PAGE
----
Lascaux cave art

Lascaux cave art

Saturday, February 07, 2015

The Ancient Presence of the Germanic Peoples in England

I have already demonstrated on these blogs that the Germanic peoples had a much earlier presence in the British Isles than the hitherto accepted date of around 449CE (Anglo-Saxon Chronicles). See my article The Belgae and the Ancient Germanic Colonisation of England (11/4/13)

Indeed the English language itself as Oppenheimer has demonstrated is much older than linguists conventionally give credit to. Indeed it may represent an ancient form of Germanic and be separate from the West Germanic (or North Germanic) language groups. The presence of the Germanic English tribes may be detected right back to the Bronze and even Neolithic Ages. Thus as our Folk Warder, Wulf Ingessunu rightly points out the English RETURNED to these islands in the 5th century CE. The complete lack of a Celtic or ancient British presence in many parts of southern Britain is due to the fact that large parts of England were already colonised by the English prior to the 5th century. This helps to explain the complete lack of Celtic loan words, place names or evidence of much warfare.

".....but starts to look as if it could include some of the period of the Later Neolithic and Bronze Age, when, as we have seen, there do appear to be genetic and cultural influences coming into Eastern England from southern Scandinavia and North-West Europe." (The Origins of the British)

The key to this puzzle is to be found in the Belgae who Caesar commented were a separate people from the Gauls:

 "The whole of Gaul is divided into three parts, one of which the Belgae inhabit, the Aquitani another, and the third a people who in their own language are called `Celts`, but in ours, `Gauls`." (De Bello Gallico)

Indeed not only were the Belgae separate from the Gauls but contrary to modern sloppy scholarship they were in fact a Germanic people:
"When Caesar asked the two convoys about the Belgic states-how many were under arms, and what was their strength in war-he discovered that most of the Belgae were of German extraction, and had long ago crossed the Rhine and settled on the western side because of the fertility of the soil. They had forced out the Gauls who dwelt there."(De Bello Gallico) [My emphasis]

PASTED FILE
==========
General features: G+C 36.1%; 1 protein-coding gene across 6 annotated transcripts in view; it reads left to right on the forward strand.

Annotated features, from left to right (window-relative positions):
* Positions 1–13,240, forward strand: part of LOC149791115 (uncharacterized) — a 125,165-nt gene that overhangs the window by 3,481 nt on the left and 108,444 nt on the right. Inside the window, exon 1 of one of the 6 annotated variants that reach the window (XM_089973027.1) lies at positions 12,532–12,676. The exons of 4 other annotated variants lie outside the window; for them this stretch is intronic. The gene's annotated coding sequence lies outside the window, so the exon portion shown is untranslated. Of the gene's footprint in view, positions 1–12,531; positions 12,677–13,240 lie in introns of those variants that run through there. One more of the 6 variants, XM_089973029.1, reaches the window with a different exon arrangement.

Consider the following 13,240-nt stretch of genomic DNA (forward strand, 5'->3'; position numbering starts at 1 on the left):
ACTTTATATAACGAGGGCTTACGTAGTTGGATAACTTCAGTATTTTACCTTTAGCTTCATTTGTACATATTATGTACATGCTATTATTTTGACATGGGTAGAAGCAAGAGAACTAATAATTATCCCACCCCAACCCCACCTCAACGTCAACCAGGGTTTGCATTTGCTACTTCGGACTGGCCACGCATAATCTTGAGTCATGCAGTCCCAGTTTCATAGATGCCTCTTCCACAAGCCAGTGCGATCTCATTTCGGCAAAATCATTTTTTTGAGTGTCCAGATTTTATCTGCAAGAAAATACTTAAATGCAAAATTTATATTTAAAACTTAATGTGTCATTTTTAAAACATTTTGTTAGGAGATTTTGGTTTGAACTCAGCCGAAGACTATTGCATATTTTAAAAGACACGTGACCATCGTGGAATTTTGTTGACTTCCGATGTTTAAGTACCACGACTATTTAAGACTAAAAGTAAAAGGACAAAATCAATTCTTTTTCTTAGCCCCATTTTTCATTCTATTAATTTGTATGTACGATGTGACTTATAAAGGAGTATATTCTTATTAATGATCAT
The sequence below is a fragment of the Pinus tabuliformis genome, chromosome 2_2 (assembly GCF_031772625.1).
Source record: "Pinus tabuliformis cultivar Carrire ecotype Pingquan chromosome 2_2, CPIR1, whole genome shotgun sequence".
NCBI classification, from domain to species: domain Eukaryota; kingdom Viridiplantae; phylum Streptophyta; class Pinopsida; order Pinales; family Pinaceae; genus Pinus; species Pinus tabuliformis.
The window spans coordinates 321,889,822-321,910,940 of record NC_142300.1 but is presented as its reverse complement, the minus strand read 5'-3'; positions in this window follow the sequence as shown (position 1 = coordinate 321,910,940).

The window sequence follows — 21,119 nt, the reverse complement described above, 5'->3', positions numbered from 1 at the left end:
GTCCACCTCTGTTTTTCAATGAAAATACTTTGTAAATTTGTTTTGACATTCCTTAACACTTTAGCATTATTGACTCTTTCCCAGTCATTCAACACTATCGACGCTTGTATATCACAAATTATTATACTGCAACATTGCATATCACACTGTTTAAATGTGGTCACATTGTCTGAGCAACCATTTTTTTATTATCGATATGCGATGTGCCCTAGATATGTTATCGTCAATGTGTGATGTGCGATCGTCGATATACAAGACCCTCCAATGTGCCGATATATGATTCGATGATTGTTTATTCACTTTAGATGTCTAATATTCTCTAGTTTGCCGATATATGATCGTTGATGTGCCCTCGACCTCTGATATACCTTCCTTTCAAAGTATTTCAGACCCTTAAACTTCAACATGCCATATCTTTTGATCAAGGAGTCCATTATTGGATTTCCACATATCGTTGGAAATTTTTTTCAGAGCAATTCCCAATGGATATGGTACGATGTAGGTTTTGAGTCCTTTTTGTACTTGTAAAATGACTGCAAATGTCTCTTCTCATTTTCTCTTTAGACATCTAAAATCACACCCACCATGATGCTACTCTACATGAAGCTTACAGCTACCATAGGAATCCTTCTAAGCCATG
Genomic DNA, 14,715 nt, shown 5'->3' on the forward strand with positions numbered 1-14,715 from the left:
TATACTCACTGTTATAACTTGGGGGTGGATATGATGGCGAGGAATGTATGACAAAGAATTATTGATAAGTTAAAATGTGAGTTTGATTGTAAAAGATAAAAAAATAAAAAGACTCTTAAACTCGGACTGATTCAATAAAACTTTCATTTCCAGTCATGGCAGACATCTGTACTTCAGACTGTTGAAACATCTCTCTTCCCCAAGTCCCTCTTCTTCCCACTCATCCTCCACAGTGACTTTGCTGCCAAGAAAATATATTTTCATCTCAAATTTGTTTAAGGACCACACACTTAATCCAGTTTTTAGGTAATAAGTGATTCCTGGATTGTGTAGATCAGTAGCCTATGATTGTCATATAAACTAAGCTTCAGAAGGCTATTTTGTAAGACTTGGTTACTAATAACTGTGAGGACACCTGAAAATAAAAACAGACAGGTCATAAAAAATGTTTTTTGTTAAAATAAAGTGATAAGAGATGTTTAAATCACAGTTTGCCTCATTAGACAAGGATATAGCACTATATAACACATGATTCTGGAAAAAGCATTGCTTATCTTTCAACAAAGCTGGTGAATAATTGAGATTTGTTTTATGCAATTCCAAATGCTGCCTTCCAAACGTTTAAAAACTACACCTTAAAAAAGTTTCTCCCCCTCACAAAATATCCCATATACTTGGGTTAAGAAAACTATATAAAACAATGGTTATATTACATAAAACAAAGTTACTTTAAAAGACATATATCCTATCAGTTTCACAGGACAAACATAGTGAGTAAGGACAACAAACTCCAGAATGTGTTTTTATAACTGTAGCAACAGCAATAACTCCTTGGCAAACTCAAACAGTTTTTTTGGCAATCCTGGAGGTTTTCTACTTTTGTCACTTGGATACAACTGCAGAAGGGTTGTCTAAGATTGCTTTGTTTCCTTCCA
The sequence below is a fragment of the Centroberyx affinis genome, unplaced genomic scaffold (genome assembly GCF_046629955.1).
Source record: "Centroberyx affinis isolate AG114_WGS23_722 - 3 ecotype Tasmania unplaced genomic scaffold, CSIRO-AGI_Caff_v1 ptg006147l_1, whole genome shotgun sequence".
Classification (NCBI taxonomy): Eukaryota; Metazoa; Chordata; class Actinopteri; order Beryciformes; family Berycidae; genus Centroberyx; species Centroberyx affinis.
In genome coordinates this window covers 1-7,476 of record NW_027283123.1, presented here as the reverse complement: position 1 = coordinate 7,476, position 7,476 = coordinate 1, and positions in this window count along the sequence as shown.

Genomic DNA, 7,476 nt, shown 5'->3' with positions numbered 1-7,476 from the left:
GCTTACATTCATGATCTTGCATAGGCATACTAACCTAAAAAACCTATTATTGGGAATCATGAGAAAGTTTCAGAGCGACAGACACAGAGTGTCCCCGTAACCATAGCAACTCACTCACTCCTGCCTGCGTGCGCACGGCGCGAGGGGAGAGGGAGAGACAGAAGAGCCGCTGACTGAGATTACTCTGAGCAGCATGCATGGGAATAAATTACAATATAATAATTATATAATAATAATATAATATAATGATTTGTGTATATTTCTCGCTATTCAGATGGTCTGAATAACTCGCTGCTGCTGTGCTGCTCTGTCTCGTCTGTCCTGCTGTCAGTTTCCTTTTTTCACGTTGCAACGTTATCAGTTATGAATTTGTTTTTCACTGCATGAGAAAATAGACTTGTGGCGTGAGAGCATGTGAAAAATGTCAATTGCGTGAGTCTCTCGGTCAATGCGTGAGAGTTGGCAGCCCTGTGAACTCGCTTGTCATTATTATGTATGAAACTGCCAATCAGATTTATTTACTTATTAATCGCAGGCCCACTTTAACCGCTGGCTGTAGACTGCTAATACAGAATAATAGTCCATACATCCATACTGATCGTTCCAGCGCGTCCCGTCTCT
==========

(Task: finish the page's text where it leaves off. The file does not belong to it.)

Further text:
Oppenheimer believes that the Belgae probably spoke a Germanic language and their presence in Britain is to be detected BEFORE the Roman invasion:

"perhaps ancestral to Dutch or Frisian which they carried to England even before the Roman invasions."
 "While several personal and tribal names in Belgica described by Caesar have a clearly Gaulish derivation, a larger proportion do not, and some may have belonged to the Germanic branch of Indo-European."

Significantly the Belgae occupied those areas of England which were subsequently colonised by the Anglo-Saxons on their arrival. This enable a smooth transition for the planting of the Anglo-Saxons in England.

It is my belief that the English were responsible for the construction of phases II and III of Stonehenge. Academics attribute this monument to the Indo-European Wessex Warrior culture. It is accepted that these builders of Stonehenge (an Old English word) spoke an Indo-European language but scholars are at a loss to know which one. I think this article answers that question!


Rayne said...

This makes loads of sense that the earlier people on the British isles were a Germanic people, and yes modern scholars are a "sloppy" fat bunch.

Odin's Raven said...

Have you seen the book by M.J.Harper 'The History of Britain Revealed'?

Wotans Krieger said...

No I haven't but I will look into it, thanks.